It’s a Difference in Focus and Goals
Students spend more than 15,000 hours in school from kindergarten through 12th grade. This is an influential amount of time. This means that your decision regarding your child's school is really a 15,000-hour decision. Who will shape your son? Who will influence your daughter? How will God be portrayed? Your choice of school matters greatly and we believe that an excellent education within an accredited Christian school is the best way to prepare your child for life
What does it mean to "teach from a biblical worldview?"
We all have a lens through which we view and understand the world. It forms from your life experiences, and your beliefs and values. It includes what you believe to be true. A biblical worldview means that you examine, evaluate, and make sense of the world through the truth of the Bible. Christian schools teach from a biblical worldview. Christian teachers and coaches integrate biblical values into every program of the school. Teaching from a Christian perspective does not simply mean diagramming Bible verses or studying biblical text as literature. Teaching itself is not just the passing along of information from one person to the next. Our staff and teachers strive to reflect the Person of Christ in the classroom, in grace and truth.
Why is a biblical worldview so important?
History, science, the arts, and every subject, every curriculum, and every teacher has a point of view. There is no such thing as neutral. If a Christian viewpoint is not present, the only other option is a non-Christian viewpoint. Not allowing prayer, not wishing “Merry Christmas” or explaining how God is not involved in history, are just some of hundreds of examples that present God as non-existent or unimportant when this supposedly “neutral” point of view is presented. Children are bombarded with non-Christian messaging from movies, TV, music, social media, academia, and more. We believe that a school should be instrumental in equipping children to understand the truth about life, the world, and their place in it, and that truth includes God.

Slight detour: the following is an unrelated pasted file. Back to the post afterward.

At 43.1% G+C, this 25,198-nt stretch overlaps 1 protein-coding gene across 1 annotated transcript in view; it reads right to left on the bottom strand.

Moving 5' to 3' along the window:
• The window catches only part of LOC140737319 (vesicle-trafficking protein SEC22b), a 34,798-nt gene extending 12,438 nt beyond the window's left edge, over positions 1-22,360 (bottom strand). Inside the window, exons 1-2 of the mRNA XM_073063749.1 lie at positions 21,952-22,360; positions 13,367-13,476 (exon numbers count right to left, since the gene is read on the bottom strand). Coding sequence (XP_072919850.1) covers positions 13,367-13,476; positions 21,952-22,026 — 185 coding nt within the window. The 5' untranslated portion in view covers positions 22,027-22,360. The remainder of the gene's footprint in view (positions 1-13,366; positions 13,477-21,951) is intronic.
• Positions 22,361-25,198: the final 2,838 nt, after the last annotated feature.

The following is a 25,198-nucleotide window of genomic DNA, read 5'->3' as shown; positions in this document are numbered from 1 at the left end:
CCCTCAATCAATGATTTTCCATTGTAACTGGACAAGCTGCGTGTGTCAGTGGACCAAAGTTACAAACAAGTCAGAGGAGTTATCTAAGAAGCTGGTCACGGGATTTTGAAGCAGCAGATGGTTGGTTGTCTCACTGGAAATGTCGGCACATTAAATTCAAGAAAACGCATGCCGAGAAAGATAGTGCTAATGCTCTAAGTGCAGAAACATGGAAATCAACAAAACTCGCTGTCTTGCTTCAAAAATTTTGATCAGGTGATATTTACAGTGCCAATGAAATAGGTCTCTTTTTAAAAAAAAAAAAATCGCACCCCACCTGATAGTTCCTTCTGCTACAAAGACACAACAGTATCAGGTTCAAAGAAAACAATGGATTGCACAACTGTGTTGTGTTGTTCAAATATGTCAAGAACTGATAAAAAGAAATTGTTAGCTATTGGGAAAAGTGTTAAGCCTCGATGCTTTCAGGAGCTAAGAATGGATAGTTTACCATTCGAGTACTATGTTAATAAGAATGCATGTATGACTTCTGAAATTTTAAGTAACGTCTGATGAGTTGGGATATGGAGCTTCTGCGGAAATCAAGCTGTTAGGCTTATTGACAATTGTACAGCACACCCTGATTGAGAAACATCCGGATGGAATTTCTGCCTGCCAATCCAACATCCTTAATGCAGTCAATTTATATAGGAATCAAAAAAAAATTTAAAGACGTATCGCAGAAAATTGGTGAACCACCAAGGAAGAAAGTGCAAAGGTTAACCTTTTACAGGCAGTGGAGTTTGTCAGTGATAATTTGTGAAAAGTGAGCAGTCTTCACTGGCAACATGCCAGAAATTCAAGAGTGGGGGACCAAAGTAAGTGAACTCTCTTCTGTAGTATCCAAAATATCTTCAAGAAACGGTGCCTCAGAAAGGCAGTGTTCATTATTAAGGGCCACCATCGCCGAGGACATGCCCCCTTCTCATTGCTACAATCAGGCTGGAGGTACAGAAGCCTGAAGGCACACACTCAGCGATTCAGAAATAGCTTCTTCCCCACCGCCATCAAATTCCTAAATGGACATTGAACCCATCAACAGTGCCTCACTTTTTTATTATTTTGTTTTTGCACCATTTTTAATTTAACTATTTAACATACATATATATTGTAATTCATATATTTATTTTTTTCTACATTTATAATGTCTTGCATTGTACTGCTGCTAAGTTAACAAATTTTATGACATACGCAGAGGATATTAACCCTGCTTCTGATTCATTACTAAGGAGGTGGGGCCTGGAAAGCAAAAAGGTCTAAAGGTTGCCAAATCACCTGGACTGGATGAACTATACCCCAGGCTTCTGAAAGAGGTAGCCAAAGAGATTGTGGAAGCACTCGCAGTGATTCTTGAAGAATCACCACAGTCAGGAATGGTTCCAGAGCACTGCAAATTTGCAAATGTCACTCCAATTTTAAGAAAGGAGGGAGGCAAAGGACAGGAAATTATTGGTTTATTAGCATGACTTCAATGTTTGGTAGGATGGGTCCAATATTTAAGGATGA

Yes, but many Christians have gone to public schools and turned out just fine!
No one can deny this. Yet parents must ask themselves, "Is today’s permissive culture what I want for my child?" The difference between a public or non-Christian school and a Christian school is not in the professionalism of its staff or perfection of its student body, but in the focus and goals of its education. That focus and those goals greatly influence the school culture. In a Christian school, students are loved and influenced as they learn by committed Christians sharing the same Biblical values as their parents. Students learn these values not just from Bible class but also from the examples that are modeled and taught by staff members in every school activity. Challenges, conflict, and circumstances are engaged from a Biblical / Christian perspective.
Shouldn't Christians be "out in the real world" making a difference in non-Christian circles? Why segregate themselves in a Christian school?
A quality Christian school should never become an institution that shelters students into a reclusive life. That is not the purpose of Christian education. In fact, the mission of Christian education is to do just the opposite – serve the community and equip students to be transforming influences in the world for Jesus Christ. Field trips, community service and volunteerism are just some of the ways students at a Christian school learn about the world and how to share their faith.
Isn't it the role of the parents and their church to teach the Christian worldview?
A Christian school does not replace the role of the parent or church; a Christian school becomes a partner with the parent and church. Christian parents today too often feel as if they are battling an entire culture in order to raise godly children. Parents increase their effectiveness by widening the circle of influence around their children with other godly adults. At a Christian school, students are taught by faculty and staff who share the same basic values and beliefs as the parents. It is a partnership. Those relationships will have a lasting influence on your child.
What about outcomes? What can I expect once my child leaves CCS?
A 2018 Cardus Education Survey is the most comprehensive study ever done on the outcomes of K-12 Christian education. The study found that Christian school graduates, as compared to graduates from non faith-based schools, charter schools, and public schools, are more outwardly focused individuals with a higher commitment to family, church, and the larger society. They donate significantly more money, are more generous with their time, and participate in far more relief and development services than their peers. They also feel more confident, are more likely to graduate from college, less likely to divorce, and pray and read the Bible more often.
At CCS, we feel these elements are an invaluable part of your child’s education. If you are interested in learning more about Christian education at Coastal Community School, email Nora Huggins: email@example.com